iPhone app helps you become a real guitar hero

How do you get to Madison Square Garden? Practice. For guitarists, a new iPhone app called iPractice can help.

So you finally got tired of faking it and bought a guitar. Congratulations! Now what do you do? Most beginners start with some basic lessons to learn how to hold the thing and finger some very simple chords. So far so good. Then they buy a tablature book, which shows you how to finger chords and scales. This is where a lot of would-be guitarists give up and decide they'll become lead singers instead.

Hey, that sounds like Jimmy Page.

A new iPhone app called iPractice can make the chore of learning and practicing your fundamentals a bit more fun. It's a lot more workmanlike than the Star Guitar app I tried out a few months ago; Star Guitar teaches you the names of chords and lets you string them together into song ideas, but assumes you already know how to play them. iPractice actually helps you learn how to play in the first place.

I tried the free light version, which contains five basic lessons, such as C major scale and G pentatonic scales. (Pentatonic scales are the cornerstone of blues and classic hard rock guitar.) First, you set a few parameters such as how fast you want to practice. Upon starting, the first screen shows you a picture of a guitar neck and explains which finger to put on which string for the starting position. After giving you a few seconds to get your fingers in place, the app displays a simple tablature chart. As the numbers light up, you put your finger on the indicated string and fret and play. A click track keeps you at a constant speed, and an optional background piano track lets you hear whether you're in key.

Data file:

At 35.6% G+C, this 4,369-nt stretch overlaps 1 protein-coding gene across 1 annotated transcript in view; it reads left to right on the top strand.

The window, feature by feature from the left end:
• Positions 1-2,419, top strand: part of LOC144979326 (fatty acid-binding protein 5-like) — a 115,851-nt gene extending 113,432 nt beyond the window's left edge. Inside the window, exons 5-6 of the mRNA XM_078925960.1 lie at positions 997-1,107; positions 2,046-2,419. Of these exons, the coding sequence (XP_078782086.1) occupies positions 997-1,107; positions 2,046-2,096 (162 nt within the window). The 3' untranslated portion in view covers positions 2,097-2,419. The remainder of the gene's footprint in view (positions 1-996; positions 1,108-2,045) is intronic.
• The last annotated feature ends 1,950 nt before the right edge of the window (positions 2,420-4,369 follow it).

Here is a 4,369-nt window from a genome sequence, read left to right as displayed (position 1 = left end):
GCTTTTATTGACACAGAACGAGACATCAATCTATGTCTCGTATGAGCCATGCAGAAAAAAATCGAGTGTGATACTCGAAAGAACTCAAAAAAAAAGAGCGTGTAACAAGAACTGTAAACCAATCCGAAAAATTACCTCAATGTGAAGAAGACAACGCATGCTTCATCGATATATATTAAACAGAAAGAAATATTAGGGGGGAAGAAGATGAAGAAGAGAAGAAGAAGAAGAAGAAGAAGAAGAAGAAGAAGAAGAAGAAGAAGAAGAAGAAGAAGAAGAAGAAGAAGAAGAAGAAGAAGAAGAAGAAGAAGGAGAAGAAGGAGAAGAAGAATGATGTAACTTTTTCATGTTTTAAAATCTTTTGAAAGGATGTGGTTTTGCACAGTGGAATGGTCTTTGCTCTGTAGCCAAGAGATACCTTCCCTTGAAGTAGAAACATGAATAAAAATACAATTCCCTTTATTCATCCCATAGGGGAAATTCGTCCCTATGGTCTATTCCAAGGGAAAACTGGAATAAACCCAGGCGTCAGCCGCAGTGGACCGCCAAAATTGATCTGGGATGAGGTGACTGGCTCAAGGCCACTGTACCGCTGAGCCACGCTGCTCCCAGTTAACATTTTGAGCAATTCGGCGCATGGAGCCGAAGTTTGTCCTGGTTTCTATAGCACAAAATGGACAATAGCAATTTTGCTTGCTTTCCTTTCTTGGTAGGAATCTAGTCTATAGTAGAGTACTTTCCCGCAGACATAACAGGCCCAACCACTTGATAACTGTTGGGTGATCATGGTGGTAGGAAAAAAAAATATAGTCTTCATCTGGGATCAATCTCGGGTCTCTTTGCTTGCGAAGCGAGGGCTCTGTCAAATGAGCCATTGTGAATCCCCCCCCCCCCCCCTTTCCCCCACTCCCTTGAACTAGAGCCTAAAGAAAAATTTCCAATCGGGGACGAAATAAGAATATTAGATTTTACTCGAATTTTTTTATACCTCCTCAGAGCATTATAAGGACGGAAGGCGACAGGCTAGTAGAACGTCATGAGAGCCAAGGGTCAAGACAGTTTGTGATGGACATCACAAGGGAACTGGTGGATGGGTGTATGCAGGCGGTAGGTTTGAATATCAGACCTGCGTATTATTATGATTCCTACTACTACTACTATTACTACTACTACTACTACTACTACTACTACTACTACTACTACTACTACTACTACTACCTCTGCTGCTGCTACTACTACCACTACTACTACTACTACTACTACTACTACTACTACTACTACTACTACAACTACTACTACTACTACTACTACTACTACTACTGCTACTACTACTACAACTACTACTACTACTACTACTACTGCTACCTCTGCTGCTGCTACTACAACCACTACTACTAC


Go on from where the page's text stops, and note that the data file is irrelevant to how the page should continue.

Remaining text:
It's not going to make you a rock star overnight, but it's more engaging than a book of scales, and more convenient than computer-based guitar lesson programs--your iPhone's probably already with you when you pick up your guitar, so you won't have to drag your guitar to the computer. The full version costs $2.99, cheaper than any tab book I've seen, and includes 170 sessions. You'll need a second-generation or later iPhone or iPod Touch to use it.

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About the author

    Matt Rosoff is an analyst with Directions on Microsoft, where he covers Microsoft's consumer products and corporate news. He's written about the technology industry since 1995, and reviewed the first Rio MP3 player for CNET.com in 1998. He is a member of the CNET Blog Network. Disclosure. You can follow Matt on Twitter @mattrosoff.

     

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